When you need a translator for travel, look no further than the Wearable Translator 2 for on-the-go, near-real-time translation.
It's very rare that I'm truly blown away by a piece of technology. After all, we've pretty much seen every iteration of the smartphone, the PC/laptop market has yet to reach the next seriously game-changing level, and software has already been containerized and virtualized to scale and beyond.
But recently I was sent the Wearable Translator 2 for review. I scheduled the review on my calendar, thinking little of it. But when it finally came time to open the tool and give it a try, I was, much to my surprise, blown away.
Imagine this: You're on a trip (be it for business or pleasure) to a country where your native tongue is not a second language. You have Google Maps to help you navigate the land, but what about the language barrier? How do you break through? Simple. You pull out your Wearable Translator 2 earbuds, slip the host bud in your ear, and the guest bud into the ear of someone you want to speak with (with permission, of course) and start speaking. As long as you have each bud set to the proper native language of the person wearing it, when each person speaks into their bud, it automatically translates into the language of the person listening with the opposite bud.
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Not only does it work, it works seamlessly. It's as though you were teleported into some Star Trekian future, where such things existed -- only it's now, and it's right in the palm of your hand (or your ears, if you happen to be wearing them).
Impressive from set up to use
The Wearable Translator 2 (WT2) isn't just impressive in use. It's also remarkable in that it manages to make set up as painless as anything I've ever used. This is made even more impressive in that it requires Bluetooth. And we all know how finicky Bluetooth is.
Upon unboxing the tech, I assumed (given it's lofty goals) it was going to be a real pain to get connected to the phone, as Bluetooth devices are so often a hassle to get working with any level of consistency. However, the WT2 set up went something like this:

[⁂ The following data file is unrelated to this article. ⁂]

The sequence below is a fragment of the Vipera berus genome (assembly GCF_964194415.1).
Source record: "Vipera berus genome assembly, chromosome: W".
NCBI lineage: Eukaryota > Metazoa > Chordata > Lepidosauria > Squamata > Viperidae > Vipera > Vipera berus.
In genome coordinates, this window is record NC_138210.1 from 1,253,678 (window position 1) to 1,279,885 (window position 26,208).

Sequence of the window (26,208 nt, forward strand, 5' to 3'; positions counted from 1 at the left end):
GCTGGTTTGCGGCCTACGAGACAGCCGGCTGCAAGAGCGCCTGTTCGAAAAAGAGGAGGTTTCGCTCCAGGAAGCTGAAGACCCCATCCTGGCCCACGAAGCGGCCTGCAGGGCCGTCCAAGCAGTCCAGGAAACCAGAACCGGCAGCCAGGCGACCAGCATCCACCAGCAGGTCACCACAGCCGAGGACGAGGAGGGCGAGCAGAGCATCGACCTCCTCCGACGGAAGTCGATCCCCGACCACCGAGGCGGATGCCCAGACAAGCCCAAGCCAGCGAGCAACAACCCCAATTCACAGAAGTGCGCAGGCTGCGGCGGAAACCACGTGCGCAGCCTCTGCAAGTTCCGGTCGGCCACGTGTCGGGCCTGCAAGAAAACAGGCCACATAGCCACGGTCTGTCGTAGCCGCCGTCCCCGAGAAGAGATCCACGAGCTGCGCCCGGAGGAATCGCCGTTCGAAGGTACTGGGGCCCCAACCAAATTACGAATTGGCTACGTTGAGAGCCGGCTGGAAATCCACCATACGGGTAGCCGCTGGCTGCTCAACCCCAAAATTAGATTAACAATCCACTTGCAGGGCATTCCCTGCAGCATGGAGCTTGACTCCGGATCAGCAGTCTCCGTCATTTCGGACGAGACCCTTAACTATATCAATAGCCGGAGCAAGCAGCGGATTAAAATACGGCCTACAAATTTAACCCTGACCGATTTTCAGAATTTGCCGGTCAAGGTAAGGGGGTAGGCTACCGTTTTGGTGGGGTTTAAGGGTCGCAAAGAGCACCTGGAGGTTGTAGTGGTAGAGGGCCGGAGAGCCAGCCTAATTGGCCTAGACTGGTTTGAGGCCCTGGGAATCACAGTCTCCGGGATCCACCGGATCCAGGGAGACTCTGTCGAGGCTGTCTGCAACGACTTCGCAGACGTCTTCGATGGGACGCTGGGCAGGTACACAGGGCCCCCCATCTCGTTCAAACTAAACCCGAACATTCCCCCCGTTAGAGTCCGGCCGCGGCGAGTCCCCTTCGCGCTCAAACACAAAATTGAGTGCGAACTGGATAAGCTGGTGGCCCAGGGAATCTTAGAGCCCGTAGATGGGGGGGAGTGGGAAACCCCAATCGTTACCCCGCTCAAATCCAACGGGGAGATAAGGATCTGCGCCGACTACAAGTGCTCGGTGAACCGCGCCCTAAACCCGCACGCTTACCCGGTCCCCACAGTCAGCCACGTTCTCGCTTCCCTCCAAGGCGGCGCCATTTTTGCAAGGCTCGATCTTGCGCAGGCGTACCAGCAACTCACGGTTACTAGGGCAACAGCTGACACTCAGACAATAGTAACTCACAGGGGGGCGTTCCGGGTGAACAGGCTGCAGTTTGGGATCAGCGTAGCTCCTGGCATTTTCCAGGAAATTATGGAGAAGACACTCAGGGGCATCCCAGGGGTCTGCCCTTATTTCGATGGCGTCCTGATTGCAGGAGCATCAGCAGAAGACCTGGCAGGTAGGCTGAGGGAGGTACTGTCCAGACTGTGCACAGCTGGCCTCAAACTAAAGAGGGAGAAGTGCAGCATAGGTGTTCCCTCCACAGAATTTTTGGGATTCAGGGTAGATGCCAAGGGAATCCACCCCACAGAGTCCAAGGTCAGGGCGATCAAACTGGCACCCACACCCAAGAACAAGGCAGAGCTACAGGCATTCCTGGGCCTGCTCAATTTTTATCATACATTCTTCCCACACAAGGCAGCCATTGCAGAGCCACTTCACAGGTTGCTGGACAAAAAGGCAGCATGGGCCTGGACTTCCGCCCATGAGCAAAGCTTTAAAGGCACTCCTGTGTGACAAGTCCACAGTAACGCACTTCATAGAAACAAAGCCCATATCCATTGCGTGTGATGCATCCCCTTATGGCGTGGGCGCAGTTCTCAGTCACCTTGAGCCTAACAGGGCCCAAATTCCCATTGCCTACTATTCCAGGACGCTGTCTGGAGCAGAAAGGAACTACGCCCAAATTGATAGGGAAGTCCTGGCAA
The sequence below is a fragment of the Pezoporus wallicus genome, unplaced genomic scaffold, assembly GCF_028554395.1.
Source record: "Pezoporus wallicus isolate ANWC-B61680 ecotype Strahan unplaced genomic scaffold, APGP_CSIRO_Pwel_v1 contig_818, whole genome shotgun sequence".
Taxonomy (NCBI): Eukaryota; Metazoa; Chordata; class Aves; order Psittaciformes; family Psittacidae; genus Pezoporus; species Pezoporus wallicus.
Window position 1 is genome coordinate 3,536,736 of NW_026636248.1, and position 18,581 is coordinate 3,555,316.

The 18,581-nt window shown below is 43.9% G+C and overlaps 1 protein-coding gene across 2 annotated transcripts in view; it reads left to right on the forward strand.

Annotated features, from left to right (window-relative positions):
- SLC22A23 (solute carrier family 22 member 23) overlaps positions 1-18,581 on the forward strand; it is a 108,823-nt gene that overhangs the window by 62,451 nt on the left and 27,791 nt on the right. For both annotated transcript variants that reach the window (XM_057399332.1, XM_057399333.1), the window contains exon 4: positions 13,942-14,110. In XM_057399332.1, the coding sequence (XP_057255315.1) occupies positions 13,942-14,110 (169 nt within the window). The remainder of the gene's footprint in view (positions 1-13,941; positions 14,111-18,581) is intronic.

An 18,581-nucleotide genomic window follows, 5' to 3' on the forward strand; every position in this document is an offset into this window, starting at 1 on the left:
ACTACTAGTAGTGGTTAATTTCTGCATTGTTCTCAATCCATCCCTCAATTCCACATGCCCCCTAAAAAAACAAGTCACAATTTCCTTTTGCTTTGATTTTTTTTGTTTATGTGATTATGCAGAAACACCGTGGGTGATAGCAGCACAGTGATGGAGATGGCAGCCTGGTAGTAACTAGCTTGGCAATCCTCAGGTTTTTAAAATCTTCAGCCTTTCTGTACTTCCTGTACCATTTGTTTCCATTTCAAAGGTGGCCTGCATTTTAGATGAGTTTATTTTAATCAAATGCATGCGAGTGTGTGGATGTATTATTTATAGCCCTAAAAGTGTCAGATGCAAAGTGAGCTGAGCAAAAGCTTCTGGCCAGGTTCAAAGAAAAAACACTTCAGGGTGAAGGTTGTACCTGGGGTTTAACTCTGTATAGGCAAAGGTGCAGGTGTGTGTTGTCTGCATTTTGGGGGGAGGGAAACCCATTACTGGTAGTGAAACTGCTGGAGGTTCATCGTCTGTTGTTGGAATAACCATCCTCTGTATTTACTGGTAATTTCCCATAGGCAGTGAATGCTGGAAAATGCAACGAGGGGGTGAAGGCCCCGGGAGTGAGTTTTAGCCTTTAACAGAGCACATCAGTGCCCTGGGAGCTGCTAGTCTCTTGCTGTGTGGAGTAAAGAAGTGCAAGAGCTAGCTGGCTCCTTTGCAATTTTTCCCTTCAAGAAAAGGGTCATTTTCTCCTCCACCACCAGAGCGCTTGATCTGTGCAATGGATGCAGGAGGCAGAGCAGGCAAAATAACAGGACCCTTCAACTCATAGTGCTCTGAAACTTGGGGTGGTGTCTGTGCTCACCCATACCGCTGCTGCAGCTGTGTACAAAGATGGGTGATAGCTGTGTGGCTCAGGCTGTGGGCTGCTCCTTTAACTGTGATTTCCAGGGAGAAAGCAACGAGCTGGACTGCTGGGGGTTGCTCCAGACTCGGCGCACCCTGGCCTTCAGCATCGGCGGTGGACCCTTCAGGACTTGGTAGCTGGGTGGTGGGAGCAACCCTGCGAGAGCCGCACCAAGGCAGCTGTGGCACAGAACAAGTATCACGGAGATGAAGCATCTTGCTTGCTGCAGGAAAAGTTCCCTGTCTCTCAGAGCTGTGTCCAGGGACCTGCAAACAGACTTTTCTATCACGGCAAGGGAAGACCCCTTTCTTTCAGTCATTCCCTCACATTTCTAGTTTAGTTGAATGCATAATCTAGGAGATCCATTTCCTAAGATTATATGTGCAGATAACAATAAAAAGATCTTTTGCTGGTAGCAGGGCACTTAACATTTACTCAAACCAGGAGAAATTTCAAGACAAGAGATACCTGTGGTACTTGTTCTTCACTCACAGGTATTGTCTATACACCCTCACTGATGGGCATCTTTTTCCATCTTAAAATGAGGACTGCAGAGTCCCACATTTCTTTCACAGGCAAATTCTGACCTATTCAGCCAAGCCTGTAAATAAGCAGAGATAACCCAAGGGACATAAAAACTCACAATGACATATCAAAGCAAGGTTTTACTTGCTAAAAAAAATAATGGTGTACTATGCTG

- Unbox the devices.
- Install the WT2 Plus app (available from the Google Play Store and iTunes).
- Open the app.
- On first run, swipe through the welcome.
- Remove each bud from the case and set them next to the phone (Figure A).
- OK the permissions necessary for the buds.
- Wait for the buds to automatically pair.
That's it. The WT2 is ready to go.
Using it is simple, too.
- Open the app, tap one of the modes (Simul for simultaneous translation, touch mode for noisier environments, and speaker mode so that the translation will play through the phone).
- After you select your mode, you then select the language for the host and guest (Figure B).
- Start speaking, and whatever you say will be translated into the language chosen for the guest (and will be heard, in near real time, through the guest bud).
The Simul mode is best for one-on-one discussion or when you're in a quieter environment. With that mode, you simply speak and what you say automatically translates.
When I say the WT2 will blow you away, that is no understatement. The translation is accurate, fast, and hands free (in Simul mode). It's almost as if you had your own personal translator at your mercy -- because you do (only the electronic sort).
A must-have for travelers
If you find yourself constantly traveling (for business or pleasure), and the language barrier tends is an issue, you should consider the WT2 a must-have. These little earbuds shatter that barrier, making communication as easy as though both parties spoke the same language. Although the cost might seem prohibitive to some (the device can be purchased on Amazon for $229.98 USD), anyone that needs on-the-go, near-real-time translation would be doing themselves a favor purchasing the Wearable Translator 2.
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